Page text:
How do we change the perception of sexual harassment from inconvenient yet acceptable to an important issue?

By Edie Bannerman

Plan International's new app is putting the power back into young wom*n's hands (Image supplied)

Plan International's new app is putting the power back into young wom*n's hands (Image supplied)


Growing up as a girl, we’re all told by our parents to be vigilant; to never walk alone at night, keep your phone on you at all times, don’t have both headphones in. We don’t want to tell our daughters that somehow they must be responsible for not getting assaulted. But our mothers still reiterate the same thing over and over, because they too have spent their lives clutching their keys in their hands ‘just in case’.  No matter how careful we are, we can’t stop the catcalls, the staring or even ‘accidental grab’ on a peak hour train. It seems perhaps impossible to escape the leering, whether you’re on a night out or just coming home from school. There is no woman untouched by this. There are no women who haven’t had to feel the trauma and weight of these experiences.


But where is the outrage? The voices and stories of these women are cloaked in silence because street harassment and even assault are things that we have been taught to view as ‘inconvenient yet acceptable.’ And in doing this, as a society we send the message that girls are fundamentally of less value then boys, and that they don’t have the same rights to public space.


I disagree. That’s why I’m working with Plan International to launch Free To Be Sydney, an online mapping tool that allows women to drop pins around our city where they feel safe or unsafe. They can tell their story and be heard for the first time. This is an important step towards ending the injustice that women have been socialised to accept. We are allowed to demand more, it is not inconvenient of us to want the same rights.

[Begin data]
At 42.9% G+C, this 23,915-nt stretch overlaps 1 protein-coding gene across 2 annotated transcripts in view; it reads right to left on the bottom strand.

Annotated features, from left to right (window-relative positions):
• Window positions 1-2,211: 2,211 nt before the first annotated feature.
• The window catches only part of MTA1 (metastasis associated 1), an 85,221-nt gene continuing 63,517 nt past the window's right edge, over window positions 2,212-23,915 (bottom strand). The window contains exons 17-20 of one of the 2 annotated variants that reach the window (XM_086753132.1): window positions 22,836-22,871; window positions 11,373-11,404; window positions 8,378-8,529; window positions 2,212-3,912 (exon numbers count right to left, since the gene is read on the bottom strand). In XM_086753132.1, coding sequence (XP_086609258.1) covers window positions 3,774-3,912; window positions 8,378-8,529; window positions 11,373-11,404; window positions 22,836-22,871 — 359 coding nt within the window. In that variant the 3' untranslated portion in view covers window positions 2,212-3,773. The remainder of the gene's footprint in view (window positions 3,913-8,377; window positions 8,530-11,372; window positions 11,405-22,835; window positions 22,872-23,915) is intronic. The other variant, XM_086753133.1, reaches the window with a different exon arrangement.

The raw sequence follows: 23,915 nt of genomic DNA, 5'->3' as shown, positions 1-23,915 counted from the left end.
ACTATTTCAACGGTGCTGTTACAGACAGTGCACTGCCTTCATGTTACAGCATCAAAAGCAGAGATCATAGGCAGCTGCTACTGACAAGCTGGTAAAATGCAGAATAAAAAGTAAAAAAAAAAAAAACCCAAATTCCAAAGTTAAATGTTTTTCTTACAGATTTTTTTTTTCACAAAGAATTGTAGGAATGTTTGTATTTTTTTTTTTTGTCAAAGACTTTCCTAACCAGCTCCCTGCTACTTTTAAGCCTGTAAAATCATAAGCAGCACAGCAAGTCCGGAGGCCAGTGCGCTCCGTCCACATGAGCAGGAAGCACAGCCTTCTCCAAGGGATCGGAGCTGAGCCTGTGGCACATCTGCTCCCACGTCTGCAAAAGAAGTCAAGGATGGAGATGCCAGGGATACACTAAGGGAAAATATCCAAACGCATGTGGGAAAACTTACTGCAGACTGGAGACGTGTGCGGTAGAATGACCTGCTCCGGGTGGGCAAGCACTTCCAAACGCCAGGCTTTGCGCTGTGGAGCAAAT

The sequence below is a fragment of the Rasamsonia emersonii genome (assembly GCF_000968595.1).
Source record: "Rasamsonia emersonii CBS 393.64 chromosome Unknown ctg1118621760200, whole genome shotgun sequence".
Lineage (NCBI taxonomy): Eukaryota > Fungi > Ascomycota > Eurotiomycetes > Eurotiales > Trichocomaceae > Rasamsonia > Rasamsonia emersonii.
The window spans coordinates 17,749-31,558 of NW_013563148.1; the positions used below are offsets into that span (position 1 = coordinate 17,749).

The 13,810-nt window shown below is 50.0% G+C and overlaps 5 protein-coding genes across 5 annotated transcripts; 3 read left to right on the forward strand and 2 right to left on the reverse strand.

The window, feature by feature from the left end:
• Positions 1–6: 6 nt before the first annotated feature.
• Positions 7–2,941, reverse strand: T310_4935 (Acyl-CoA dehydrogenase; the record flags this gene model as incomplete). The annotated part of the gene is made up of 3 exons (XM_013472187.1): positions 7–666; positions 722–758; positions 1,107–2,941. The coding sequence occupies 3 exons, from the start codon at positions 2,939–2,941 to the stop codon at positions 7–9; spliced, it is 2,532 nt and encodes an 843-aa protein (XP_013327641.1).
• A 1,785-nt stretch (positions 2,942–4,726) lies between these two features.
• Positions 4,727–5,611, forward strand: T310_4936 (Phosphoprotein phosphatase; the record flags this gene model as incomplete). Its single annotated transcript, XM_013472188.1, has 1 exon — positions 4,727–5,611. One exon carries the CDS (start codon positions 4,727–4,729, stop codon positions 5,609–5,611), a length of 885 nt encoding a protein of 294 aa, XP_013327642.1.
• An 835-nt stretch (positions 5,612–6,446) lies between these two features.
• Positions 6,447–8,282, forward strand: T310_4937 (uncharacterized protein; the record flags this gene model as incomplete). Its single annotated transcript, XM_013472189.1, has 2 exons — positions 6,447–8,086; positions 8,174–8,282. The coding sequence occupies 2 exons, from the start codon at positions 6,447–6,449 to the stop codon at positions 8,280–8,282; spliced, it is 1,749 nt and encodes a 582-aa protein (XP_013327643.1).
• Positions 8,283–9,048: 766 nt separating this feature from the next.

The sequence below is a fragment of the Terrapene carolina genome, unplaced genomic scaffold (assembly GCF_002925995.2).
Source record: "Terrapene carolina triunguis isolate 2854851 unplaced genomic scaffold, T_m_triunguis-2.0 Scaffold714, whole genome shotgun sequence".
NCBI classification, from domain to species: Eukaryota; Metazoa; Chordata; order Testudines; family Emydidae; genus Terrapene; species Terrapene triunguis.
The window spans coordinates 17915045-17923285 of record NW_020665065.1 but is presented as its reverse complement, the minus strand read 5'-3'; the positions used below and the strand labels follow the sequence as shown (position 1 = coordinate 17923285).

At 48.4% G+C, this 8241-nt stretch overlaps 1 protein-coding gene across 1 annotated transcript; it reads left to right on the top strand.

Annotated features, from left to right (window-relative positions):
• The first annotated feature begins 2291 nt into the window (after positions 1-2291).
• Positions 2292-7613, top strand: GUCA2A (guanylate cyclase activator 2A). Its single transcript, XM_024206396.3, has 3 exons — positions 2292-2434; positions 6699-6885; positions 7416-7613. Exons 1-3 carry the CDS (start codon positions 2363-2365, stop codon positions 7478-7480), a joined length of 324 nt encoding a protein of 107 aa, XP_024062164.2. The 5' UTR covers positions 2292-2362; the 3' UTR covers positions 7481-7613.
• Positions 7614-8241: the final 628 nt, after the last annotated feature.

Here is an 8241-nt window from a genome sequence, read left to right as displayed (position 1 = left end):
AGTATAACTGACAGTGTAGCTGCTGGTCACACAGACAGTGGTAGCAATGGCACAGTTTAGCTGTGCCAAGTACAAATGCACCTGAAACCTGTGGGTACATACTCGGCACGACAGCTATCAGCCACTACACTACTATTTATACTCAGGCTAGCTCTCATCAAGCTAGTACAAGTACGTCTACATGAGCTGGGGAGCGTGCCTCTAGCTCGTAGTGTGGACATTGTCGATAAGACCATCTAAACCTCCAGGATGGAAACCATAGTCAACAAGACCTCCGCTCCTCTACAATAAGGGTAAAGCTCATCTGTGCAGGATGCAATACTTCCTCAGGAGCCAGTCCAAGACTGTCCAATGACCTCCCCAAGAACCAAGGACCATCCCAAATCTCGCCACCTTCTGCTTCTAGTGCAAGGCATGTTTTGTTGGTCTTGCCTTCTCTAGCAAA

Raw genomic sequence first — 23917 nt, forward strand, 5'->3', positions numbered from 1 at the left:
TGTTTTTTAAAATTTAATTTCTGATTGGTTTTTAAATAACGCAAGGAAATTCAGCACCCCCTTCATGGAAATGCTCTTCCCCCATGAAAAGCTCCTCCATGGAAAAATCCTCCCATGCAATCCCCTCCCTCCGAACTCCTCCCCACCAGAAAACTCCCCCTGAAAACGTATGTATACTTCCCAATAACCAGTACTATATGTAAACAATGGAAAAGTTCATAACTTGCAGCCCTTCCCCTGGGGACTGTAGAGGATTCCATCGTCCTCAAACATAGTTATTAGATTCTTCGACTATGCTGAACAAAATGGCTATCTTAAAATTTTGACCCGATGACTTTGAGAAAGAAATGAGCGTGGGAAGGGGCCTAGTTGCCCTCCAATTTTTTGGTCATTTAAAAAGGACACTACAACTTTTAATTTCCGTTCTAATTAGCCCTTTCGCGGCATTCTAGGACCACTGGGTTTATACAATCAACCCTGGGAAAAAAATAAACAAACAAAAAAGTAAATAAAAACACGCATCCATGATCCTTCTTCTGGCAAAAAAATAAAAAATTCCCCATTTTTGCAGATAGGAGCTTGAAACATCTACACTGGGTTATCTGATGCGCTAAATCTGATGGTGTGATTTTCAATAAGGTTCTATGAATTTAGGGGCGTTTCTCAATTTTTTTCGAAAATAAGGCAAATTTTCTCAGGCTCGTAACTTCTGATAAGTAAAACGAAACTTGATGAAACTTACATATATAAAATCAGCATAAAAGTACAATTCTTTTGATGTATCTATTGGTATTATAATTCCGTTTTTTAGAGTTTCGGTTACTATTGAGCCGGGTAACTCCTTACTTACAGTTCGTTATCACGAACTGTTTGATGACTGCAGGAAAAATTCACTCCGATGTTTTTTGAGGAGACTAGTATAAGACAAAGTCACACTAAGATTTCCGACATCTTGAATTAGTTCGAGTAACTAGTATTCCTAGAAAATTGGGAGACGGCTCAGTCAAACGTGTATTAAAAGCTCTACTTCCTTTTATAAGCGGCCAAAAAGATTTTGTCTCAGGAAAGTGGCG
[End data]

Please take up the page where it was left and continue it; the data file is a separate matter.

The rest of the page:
Sexual harassment is not okay. Being cat-called is not okay. Being followed home is not okay. Being indecently assaulted is not okay. It seems crazy that we should even have to tell our friends these things, but up until now they have been told the opposite. They have been told to ‘take it as a compliment.’


These feelings of shame, embarrassment, even humiliation associated with harassment are isolating. It feels like no body cares and no body can help you. But go onto the website and see for yourself how many other women have had to go through the same thing. You are not alone in this. We all have a story to tell and all of those stories are valid. When you drop a pin you are demanding more for yourself, but also empowering others to do the same.


So how does sharing your story go towards making a change in our city? After the data is collected, Monash University’s XYX Lab analyses all the information that we collect. They look at what kind of factors make women feel safe or unsafe, whether it’s lighting, particular kinds of businesses, the amount of traffic etc. When we know what it is that makes an area inaccessible for women – then we can talk to government and policy makers about how we can change it. Free To Be isn’t just about making a report, but making change you can see and feel in this city.


When I have a daughter, I want to tell her to stand tall and proud of who she is. I want her to live in a community that supports her rights to exist without fear. That’s why I’m fighting back.

Edie Bannerman is a 19 year old Plan International youth mentor from Sydney. You can join her fight to free all women from street harassment by visiting the Free To Be website here.  

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